THEY claimed large women lingerie it was all about empowering women.
But it wasn’t until Chanelle Rogers left the employment of risque Australian lingerie company Honey Birdette that she found her voice.
When she told a manager about a customer detailing a rape scene while she was alone in the store, she was told “turn the music up and get on with the day and don’t let it affect my sales”.
Her complaints describe a company culture of bullying, where employees are told to “suck it up” when they complain about being sexually harassed or intimidated by customers.
It has gained national attention following a protest at Honey Birdette’s Melbourne store this week.
She has been joined by other former Honey Birdette employees, known as “Honeys” by the lingerie chain, who have echoed her claims and .
Ms Rogers revealed seeing “women mocked for daring to apply for a job at Honey Birdette”.
“I saw workers humiliated and threatened by management because they weren’t wearing perfectly applied lipstick all day, their heels weren’t high enough, and because they didn’t ‘talk the way a Honey should talk’.”
The way a Honey should talk, Ms Rogers says, is detailed in a “handbook” which encourages staff to “pout” and use phrases like “come hither” and “spank me if I’m wrong” when dealing with customers of what is billed on Honey Birdette’s Facebook page as “Australia’s first sensuality boutique”.
Ms Rogers also said the company’s “suggestion” that staff didn’t take breaks resulted in “hours and hours of unpaid overtime we were expected to do”.
“From starting early and finishing late, to skipping lunch breaks and toilet breaks due to the pressure of missing a sale,” she said.
Honey Birdette has stayed largely silent, but labelled the reports “mistruths”.
“We are all about empowering women and supporting our wonderful staff. We are disappointed about the mistruths that have been reported recently,” customer relations manager Claire Mast said in an email.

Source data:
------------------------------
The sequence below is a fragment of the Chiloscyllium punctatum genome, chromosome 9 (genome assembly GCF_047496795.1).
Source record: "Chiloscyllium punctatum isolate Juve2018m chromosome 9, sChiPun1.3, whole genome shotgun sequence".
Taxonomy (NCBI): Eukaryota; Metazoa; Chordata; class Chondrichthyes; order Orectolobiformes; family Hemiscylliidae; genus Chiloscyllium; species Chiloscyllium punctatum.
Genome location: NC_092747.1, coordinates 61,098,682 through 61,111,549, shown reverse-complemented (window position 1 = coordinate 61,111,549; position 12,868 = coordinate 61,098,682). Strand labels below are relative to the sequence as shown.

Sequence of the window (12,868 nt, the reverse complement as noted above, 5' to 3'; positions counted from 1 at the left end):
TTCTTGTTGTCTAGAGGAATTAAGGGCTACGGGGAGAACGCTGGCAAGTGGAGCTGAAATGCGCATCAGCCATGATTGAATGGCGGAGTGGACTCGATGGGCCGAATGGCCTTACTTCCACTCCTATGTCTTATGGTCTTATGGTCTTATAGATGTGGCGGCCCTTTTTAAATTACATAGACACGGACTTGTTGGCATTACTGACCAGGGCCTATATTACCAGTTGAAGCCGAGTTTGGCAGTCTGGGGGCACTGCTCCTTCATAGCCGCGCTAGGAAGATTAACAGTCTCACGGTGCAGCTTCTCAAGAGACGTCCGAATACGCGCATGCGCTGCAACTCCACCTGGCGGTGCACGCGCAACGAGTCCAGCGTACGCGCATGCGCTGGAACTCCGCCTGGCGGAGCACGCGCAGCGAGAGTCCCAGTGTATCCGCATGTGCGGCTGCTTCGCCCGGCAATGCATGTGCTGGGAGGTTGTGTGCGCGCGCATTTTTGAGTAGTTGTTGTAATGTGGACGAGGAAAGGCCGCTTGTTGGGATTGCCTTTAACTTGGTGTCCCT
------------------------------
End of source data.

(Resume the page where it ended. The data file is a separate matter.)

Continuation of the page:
“Thank you large women lingerie for your concern, at this stage Honey Birdette does not wish to comment further.”
Ms Rogers isn’t surprised by the silence: she claims that’s pretty much what she got from management after detailing to them her terrifying 15-minute encounter with a customer when alone at work two years ago.
“He wanted a specific item, and I was trying to help him, when it got weird,” Ms Rogers told news.com.au.
“He was following me around the store, at some times standing right behind me, as he talked, and I’d move away and he would follow. He started talking about watching his wife being cornered in a room by 15 men, all trying to sexually assault her.
“I ended up on one side of the counter, just desperate to put some space between us.
“He became more explicit, talking about basically a scene of rape, telling me in explicit detail about the pleasure he gained from the voyeurism.delivering the Honey Birdette experience to you”.
“Our Honeys are here to not only empower women but to entertain them. They are never afraid of a little showbiz and razzle-dazzle, the kind of exaggerated playfulness that many fashion brands lack,” it continues.
The chain’s Facebook page has today played host to criticism from customers in the wake of the protest, with calls to improve work practices, or lose customers.
Britta Chu wrote: “Until your stances on sexual harassment, workplace safety and the rights of your workers are reviewed and implemented I will not shop at your stores anymore. I will also encourage any family or friends to do so.”
Rachel Katz large women lingerie said: “It’s nearly 2017 … decent treatment of staff, paying them for working overtime, and their general safety should be a no brainier.”